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HBO’s Big Little Lies Finale — Full Review (No Spoilers)

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big-little-lies

While laying beside her husband and William Morris big-wig agent Jim Toth, Reese Witherspoon complained about the lack of substantial roles for women in Hollywood, and her husband pushed her to make a change. He reminded her that she loves to read, and she has a production company, and she’s perfectly capable of carving her own path. And that she did. What began with Wild, soon became Gone Girl and now . . . Big Little Lies — her best yet.

Big Little Lies proves something very powerful. Women are perfectly capable of leading the pack, and they can do it sans testosterone. In fact, though the men in the story have a minor contribution, they are mere pawns for their female players. Those players include, Reese Witherspoon, Nicole Kidman, Laura Dern, Shailene Woodley, and Zoe Saldana. Nicole plays Celeste, a victim of abuse at the hands of her husband, with whom she can’t seem to leave. Of all the performances, hers is by far the most nuanced, proving once again why Kidman deserves endless praise and also why movie actors should flee to television. Cinema isn’t the same, and this is the role of a lifetime. Reese Witherspoon plays Madeline, an all-too-perfect type A divorcee whose new husband found happiness with her zen-like opposite, and even a sweet new spouse and child of her own can’t contain the scorn. Laura Dern is at her best as Renata. Though Dern has less scenes, she steals them. Her mamma-bear insanity is deliciously alarming. Shailene plays Jane, and I can only imagine that it’s a play on her plain Jane performance. While her dull demeanor was likely intentional, I couldn’t help but think she was punching above her weight beside these powerhouses. Zoe Saldana was also understated as Bonnie, but unlike Shailene, she played well inside her lane.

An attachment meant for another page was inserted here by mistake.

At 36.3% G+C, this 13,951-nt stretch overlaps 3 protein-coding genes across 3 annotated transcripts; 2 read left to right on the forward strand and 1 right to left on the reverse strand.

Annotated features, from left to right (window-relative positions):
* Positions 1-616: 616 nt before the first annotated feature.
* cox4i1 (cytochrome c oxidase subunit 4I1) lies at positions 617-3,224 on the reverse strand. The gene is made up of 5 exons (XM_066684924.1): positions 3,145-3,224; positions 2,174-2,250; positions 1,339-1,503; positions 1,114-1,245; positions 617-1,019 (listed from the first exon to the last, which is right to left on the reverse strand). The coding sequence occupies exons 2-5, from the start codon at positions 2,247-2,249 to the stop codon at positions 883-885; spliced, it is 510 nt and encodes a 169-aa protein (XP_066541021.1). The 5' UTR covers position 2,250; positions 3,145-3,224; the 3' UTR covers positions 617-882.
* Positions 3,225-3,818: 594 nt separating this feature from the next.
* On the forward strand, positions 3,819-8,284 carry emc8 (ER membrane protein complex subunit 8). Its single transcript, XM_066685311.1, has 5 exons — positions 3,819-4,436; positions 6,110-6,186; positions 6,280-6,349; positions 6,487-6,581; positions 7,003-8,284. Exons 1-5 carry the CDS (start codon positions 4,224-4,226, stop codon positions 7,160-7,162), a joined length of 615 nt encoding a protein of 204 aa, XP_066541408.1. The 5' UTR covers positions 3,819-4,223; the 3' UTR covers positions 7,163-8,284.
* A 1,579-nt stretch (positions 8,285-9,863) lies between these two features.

With a beautiful backdrop of Monterey, captivating characters, and a murder mystery, we’ve got a deeply addictive masterpiece. This could have easily veered into Bad Moms territory and made us say #WhitePeopleProblems, but instead–we identify with these deeply flawed women whose quest for perfection is so penetrable. With each episode, we learn more about their hidden lives, and since I’d like you to watch it, I’ll withhold more details, except to say — that was one hell of a finale.